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Leaders celebrate ribbon cutting for Utah's first new homeless resource center

SALT LAKE CITY — Political leaders and homelessness advocates celebrated the ribbon cutting of the first homeless resource center on Friday — gearing up to begin housing women experiencing homelessness in coming weeks.

Friday's ceremony celebrated the near-opening of the 60,000-square-foot Geraldine E. King Women's Resource Center, named after the mother of Pat King, a businessman who donated $4 million to the construction of the women's shelter to honor his mother's lifetime of generosity.

The women's resource center at 131 E. 700 South is slated to open by the end of July or beginning of August after construction workers dealt with delays caused by this year's rainy spring weather.

The $14 million resource center is the first of three being built as part of Salt Lake County and Salt Lake City's efforts to reform the bulk of Utah's homeless services system, aiming to break up the homeless population previously served at the Road Home's downtown location into smaller shelters at scattered sites.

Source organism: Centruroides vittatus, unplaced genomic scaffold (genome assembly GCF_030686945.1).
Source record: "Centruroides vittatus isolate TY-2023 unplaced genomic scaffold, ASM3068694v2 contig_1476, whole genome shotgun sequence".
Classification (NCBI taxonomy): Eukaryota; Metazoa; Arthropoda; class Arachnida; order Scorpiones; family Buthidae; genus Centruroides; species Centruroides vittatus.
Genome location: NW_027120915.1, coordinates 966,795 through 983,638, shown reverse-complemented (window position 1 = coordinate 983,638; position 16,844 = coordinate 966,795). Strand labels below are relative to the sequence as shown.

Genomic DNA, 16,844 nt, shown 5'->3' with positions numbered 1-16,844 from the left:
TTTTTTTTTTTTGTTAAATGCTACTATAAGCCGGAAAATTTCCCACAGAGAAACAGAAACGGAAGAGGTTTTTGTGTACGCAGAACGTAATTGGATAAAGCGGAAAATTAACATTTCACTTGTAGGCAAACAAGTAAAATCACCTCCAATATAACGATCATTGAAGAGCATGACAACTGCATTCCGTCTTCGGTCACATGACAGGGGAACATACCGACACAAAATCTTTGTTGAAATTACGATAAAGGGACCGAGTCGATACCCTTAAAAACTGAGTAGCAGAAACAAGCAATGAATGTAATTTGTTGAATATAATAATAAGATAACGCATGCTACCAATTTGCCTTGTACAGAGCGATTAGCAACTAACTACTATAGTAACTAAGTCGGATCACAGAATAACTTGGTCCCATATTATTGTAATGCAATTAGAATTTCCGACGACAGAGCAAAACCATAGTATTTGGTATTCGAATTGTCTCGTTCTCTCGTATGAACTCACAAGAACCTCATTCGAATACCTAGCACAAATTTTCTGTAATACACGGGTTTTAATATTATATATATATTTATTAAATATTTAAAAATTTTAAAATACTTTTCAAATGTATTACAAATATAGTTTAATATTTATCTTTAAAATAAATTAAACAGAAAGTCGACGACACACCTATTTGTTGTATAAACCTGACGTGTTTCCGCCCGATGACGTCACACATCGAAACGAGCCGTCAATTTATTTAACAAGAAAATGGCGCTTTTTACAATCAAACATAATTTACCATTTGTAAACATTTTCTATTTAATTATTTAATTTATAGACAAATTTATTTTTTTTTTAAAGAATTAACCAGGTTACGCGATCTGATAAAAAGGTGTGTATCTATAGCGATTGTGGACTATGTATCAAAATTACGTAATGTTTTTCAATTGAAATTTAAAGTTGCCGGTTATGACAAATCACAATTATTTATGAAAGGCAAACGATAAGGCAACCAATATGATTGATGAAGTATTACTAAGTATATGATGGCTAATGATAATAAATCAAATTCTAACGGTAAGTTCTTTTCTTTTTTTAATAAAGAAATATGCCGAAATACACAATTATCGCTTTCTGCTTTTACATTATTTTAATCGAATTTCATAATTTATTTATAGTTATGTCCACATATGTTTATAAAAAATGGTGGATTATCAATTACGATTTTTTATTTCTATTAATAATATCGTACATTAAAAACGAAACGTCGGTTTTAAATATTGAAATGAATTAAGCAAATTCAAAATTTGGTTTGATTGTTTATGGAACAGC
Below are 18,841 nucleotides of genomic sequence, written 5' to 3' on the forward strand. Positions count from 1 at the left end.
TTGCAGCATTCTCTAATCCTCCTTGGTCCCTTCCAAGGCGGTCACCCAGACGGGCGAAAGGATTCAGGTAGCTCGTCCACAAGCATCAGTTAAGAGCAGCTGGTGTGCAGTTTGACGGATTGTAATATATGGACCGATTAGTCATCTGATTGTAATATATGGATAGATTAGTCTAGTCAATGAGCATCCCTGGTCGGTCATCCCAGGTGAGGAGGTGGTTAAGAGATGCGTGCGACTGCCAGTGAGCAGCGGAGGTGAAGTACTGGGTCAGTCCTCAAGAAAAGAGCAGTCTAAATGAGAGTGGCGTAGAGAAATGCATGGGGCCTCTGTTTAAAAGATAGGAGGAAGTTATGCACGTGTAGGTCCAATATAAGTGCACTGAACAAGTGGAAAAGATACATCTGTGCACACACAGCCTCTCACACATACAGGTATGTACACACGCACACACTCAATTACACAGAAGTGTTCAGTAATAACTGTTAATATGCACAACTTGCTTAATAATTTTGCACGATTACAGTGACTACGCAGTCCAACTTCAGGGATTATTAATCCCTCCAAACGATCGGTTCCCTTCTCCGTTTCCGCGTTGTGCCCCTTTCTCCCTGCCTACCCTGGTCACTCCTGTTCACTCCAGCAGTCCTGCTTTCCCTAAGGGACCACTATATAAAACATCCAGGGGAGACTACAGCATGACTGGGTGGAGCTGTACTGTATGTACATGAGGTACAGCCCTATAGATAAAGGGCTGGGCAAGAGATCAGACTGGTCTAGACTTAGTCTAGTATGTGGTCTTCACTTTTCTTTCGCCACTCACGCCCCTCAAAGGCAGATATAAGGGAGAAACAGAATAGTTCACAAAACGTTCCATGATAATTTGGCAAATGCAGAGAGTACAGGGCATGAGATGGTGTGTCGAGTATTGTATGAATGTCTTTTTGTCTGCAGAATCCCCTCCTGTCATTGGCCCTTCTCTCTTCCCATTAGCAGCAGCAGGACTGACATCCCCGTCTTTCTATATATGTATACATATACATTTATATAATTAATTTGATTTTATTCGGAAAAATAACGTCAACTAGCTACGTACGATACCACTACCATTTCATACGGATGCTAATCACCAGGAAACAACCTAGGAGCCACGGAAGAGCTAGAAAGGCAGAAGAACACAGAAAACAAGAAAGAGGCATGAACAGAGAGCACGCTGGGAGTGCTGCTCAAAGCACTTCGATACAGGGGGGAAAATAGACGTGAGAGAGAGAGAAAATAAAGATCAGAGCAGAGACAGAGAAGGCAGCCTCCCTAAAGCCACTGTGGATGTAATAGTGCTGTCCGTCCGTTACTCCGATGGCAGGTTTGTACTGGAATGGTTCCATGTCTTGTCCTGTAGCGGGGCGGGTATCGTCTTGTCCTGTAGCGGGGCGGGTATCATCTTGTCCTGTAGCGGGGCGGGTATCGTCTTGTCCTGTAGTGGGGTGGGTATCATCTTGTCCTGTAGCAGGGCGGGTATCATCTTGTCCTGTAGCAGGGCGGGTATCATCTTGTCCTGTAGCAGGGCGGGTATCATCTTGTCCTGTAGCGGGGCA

Years of effort to better serve the homeless population ran into turbulence when Salt Lake City was tasked with choosing sites for the new centers. Leaders promise the centers will be drastically different than the downtown shelter, which for years attracted drug dealing and crime in Salt Lake City's Rio Grande neighborhood.

After Salt Lake City chose two sites for the 200-bed women's center and the 200-bed mixed gender shelter, Salt Lake County selected a site for the 300-bed men's shelter on 1000 West in South Salt Lake, which isn't expected to be ready until September.